Sustrans and the CTC have both announced they are relatively pleased
with the DETR’s Ten-Year Transport Plan, published yesterday
With the 20 percent boost in cash from the Comprehensive Spending Review, John Prescott’s
Department of the Environment, Transport and the Regions has ambitious plans.
Cycling features in them. Not massively, but the thought’s there and both the CTC
and Sustrans have said nice things about the Plan. Sustrans have greater cause for
happiness: Safe Routes to School gets extra cash.
The extra funding for Safe Routes to Schools projects and Local Government Five Year
Transport Plans – LTP’s – (these are bids from Local Authorities to central Government
for funding) increase the likely success of schemes offering people transport choices
by encouraging cycling, walking and integrated transport. Improvements in local infrastructure
would also help social inclusion by improving travel for children and those who have
no access to a car.
John Grimshaw, Sustrans Director and Chief Engineer, said: "We are pleased that
the Government is giving people options other than just using the car. The extra
money for Safe Routes to Schools schemes is very welcome, the school run adds significantly
to our congestion problems, but we have to address transport as a whole. We would
like to see some of the extra funds for rail used to address how people get to and
from a station. Sustrans is already working with Railtrack to progress Safe Routes
to Stations. Providing routes and secure storage facilities for people who want to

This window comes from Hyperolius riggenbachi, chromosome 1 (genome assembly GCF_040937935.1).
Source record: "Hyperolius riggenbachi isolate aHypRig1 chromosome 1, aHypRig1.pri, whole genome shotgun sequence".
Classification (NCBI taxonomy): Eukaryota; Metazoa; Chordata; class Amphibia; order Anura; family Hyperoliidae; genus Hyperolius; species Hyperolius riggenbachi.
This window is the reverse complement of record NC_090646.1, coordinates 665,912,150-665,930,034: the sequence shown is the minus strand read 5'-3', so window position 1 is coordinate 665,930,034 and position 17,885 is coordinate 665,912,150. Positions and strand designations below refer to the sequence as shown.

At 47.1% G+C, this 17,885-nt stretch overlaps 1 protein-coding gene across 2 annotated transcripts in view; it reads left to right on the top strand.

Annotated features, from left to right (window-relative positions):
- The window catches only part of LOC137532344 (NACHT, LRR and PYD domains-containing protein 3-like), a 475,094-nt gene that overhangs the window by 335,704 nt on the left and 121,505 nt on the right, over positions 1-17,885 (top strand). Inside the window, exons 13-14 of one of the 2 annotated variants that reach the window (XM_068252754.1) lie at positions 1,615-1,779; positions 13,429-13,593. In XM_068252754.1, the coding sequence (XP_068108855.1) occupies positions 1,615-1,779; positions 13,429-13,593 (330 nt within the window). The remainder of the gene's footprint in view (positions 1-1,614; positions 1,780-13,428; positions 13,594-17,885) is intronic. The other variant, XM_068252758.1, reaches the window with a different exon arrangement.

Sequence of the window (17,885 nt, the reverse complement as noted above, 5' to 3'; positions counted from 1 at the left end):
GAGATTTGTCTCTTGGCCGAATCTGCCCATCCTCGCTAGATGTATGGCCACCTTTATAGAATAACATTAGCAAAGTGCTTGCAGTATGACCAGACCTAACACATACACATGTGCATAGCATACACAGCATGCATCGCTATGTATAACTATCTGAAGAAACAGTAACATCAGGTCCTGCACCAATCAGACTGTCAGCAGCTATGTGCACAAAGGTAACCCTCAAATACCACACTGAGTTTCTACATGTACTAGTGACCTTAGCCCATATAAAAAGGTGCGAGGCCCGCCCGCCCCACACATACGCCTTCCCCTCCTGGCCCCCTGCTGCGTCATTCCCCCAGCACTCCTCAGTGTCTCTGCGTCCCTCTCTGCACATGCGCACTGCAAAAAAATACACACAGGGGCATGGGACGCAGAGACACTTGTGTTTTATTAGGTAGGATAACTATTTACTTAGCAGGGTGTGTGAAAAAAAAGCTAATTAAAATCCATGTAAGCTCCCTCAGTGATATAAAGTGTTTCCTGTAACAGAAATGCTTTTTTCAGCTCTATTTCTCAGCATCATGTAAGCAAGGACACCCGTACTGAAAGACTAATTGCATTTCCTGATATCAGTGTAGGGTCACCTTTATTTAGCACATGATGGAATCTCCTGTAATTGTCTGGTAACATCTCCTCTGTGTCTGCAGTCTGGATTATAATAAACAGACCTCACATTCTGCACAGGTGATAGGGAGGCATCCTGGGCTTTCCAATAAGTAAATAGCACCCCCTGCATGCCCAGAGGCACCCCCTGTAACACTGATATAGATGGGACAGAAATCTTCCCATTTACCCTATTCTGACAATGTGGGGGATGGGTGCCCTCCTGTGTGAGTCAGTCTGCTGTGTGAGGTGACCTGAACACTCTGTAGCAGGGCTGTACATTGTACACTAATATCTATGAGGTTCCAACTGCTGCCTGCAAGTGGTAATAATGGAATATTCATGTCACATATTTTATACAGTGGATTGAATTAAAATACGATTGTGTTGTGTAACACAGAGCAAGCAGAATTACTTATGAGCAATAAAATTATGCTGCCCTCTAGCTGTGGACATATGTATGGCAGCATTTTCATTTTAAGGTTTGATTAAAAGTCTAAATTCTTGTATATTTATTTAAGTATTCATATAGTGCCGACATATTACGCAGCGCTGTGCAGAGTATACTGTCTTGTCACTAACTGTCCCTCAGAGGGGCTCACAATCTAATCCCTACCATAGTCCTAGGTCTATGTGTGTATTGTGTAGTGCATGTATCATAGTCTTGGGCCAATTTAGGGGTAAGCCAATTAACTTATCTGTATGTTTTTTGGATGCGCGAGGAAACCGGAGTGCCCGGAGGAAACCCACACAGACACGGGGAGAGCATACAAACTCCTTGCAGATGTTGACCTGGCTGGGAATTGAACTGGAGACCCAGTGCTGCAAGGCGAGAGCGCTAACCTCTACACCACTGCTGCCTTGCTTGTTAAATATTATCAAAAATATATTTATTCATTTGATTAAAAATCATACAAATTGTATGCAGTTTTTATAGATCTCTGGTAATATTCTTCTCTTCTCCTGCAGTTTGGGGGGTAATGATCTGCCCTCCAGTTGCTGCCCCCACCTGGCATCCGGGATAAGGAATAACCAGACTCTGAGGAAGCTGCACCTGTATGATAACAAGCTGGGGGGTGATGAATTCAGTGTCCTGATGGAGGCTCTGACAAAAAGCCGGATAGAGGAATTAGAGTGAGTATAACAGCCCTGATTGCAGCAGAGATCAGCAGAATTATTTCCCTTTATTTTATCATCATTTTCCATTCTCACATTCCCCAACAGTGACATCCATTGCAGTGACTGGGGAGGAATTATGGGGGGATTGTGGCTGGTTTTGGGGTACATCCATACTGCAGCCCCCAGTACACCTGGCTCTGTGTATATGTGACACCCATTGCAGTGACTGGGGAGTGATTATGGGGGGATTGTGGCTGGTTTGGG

ride a bike to a station will be much cheaper than putting in extra car parking spaces.
Likewise anyone using a train should have the option to take a bike with them and
use it at their destination."
A recent Mori poll, conducted for the Commission for Integrated Transport, showed
that 81% of people want improvements in provision for cycling – including more cycle
lanes and cycle parking.
This concurs with another Mori poll carried out to coincide with the opening of the
National Cycle Network that showed 87% of the population would like to see the government
and Local Authorities create more safe cycle routes.
The CTC has given the Plan a guarded welcome:
"CTC is pleased that a target for cycling has been retained and welcomes the
extra money for road safety and for local transport. This puts us on track to increase
cycle use and decrease road casualties, which is good news," said Kevin Mayne
of the CTC.
"However, the Government has ignored any commitment to reducing road traffic
and watered down its target of quadrupling cycling by 2012. Ministers now want to
treble the number of cycle trips by 2010. This is a cop out. Rather than addressing
the lack of progress in the last three years the Government has just reduced the
target. CTC will be working hard to ensure this is not repeated over the life of
"We do not oppose bypasses or road widening in principle but cyclists do have
to use or cross these routes and will feel the impact of increased traffic Has the
effect of this been included in the final sums and will our views be heard?"
Extra funding for rail is welcomed by the CTC but cyclists’ access to the system
"Cyclists must be able to reach stations, park bikes safely and take them on
trains as much as practicable. These are points [we] will take up with the new Strategic
Rail Authority," said Mayne.